When the Bureau of Labor Statistics released its annual data on unions and unionization rates – the percentage of union members relative to the workforce – North Carolina wasn’t the only southern state to see an increase last year over 2014, reports Chris Kromm with the Institute for Southern Studies:
Over the last year, the share of U.S. workers belonging to unions held steady at 11.1 percent, according to data released last week by the Bureau of Labor Statistics. But the new BLS figures also show unions made surprising gains in a region where labor faces some of its biggest legal and political obstacles to organizing: the U.S. South. In the 13 Southern states*, the number of workers belonging to unions grew from 202 million in 2014, or 5.2 percent of the workforce, to 2.4 million by the end of 2015, or 5.5 percent of Southern Workers.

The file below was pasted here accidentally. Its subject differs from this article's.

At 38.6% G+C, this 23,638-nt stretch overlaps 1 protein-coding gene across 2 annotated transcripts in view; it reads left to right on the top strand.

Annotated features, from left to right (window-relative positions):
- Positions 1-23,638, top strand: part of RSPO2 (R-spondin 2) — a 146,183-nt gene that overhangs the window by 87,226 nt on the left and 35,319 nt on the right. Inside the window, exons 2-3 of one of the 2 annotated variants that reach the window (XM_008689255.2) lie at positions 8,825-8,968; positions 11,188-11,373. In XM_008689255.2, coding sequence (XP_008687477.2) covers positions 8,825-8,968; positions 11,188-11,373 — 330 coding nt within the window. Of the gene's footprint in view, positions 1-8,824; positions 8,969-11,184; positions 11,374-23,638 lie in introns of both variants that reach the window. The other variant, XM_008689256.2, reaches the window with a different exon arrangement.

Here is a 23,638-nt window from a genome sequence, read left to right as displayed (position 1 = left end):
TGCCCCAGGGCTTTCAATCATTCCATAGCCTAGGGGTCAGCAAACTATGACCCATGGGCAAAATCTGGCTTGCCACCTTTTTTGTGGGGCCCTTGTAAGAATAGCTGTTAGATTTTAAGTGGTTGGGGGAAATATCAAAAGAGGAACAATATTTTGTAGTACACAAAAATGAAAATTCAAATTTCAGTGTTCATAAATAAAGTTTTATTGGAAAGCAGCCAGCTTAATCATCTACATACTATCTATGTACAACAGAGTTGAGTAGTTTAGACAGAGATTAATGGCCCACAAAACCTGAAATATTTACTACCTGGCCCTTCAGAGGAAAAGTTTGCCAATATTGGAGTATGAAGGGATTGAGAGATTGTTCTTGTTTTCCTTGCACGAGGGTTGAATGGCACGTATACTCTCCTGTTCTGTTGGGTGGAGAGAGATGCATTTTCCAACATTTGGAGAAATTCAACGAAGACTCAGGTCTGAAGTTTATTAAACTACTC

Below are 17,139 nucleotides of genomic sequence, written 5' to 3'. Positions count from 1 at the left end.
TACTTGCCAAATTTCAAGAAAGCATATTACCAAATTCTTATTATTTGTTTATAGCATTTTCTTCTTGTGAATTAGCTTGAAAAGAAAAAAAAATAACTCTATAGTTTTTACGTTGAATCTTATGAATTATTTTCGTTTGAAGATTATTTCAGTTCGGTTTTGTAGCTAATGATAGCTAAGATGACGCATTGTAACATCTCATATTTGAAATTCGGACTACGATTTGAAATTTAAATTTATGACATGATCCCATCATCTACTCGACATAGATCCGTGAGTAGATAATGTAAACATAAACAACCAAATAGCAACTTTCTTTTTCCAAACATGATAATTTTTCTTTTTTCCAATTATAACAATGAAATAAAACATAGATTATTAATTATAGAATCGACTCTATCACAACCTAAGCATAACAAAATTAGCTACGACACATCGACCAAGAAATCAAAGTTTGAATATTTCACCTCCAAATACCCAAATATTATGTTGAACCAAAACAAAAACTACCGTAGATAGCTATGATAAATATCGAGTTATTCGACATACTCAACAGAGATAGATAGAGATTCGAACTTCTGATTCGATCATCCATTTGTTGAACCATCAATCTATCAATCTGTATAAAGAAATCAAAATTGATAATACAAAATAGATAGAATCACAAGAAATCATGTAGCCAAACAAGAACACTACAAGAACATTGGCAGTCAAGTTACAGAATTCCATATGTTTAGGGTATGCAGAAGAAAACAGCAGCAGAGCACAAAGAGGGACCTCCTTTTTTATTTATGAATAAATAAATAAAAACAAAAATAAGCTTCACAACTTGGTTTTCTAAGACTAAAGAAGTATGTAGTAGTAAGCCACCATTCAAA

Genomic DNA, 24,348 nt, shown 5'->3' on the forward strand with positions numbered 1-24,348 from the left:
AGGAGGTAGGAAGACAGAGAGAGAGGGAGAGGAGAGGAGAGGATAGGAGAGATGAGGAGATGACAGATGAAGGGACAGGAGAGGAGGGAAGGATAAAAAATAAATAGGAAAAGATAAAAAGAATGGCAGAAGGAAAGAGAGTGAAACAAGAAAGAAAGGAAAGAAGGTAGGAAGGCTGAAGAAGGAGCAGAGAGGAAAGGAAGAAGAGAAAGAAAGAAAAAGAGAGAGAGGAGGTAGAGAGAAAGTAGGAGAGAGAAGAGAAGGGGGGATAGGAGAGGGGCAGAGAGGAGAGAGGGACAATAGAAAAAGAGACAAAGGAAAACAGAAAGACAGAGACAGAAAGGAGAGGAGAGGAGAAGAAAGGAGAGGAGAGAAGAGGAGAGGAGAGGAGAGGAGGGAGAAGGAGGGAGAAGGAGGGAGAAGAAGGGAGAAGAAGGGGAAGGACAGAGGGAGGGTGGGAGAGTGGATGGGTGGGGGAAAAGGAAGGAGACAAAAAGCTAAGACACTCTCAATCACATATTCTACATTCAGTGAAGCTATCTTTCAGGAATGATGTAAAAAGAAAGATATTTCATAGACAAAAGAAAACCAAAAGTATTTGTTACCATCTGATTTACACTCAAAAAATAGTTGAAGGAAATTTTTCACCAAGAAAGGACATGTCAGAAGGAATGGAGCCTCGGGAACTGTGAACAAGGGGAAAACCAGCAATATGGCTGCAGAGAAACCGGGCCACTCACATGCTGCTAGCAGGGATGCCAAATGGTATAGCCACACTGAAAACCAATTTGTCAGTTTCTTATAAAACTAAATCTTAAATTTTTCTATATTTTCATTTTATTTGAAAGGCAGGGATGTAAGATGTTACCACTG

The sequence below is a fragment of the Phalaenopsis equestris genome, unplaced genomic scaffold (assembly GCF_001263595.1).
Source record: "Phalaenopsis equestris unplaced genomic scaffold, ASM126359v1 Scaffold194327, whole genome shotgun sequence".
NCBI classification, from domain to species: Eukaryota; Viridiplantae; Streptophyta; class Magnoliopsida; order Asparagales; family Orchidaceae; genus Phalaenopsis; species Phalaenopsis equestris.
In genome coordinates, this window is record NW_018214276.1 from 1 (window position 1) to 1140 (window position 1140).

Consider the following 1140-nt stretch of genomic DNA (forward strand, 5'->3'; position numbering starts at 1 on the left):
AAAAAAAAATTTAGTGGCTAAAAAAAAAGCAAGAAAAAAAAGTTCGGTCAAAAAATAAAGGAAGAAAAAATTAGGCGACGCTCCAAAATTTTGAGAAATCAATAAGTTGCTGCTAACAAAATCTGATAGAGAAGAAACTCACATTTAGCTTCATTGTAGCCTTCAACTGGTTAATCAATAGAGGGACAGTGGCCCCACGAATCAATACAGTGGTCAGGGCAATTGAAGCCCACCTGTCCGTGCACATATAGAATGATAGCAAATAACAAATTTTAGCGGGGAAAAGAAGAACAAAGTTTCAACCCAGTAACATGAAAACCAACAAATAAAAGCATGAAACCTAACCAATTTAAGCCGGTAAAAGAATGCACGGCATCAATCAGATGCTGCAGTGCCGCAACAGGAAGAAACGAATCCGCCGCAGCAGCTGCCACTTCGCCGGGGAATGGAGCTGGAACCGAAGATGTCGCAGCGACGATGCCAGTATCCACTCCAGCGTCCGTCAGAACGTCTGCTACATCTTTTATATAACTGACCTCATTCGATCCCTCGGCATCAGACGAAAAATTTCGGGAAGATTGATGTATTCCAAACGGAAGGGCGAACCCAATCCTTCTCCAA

Chart showing unionization rates in the South (source)
Union leaders feel the urgency to continue labor’s momentum in the South, however modest, but they also recognize that defending recent gains — much less growing in the often union-hostile climate in Southern states — will require a long-term commitment to Southern organizing.
Read more: Union membership creeps upward in the South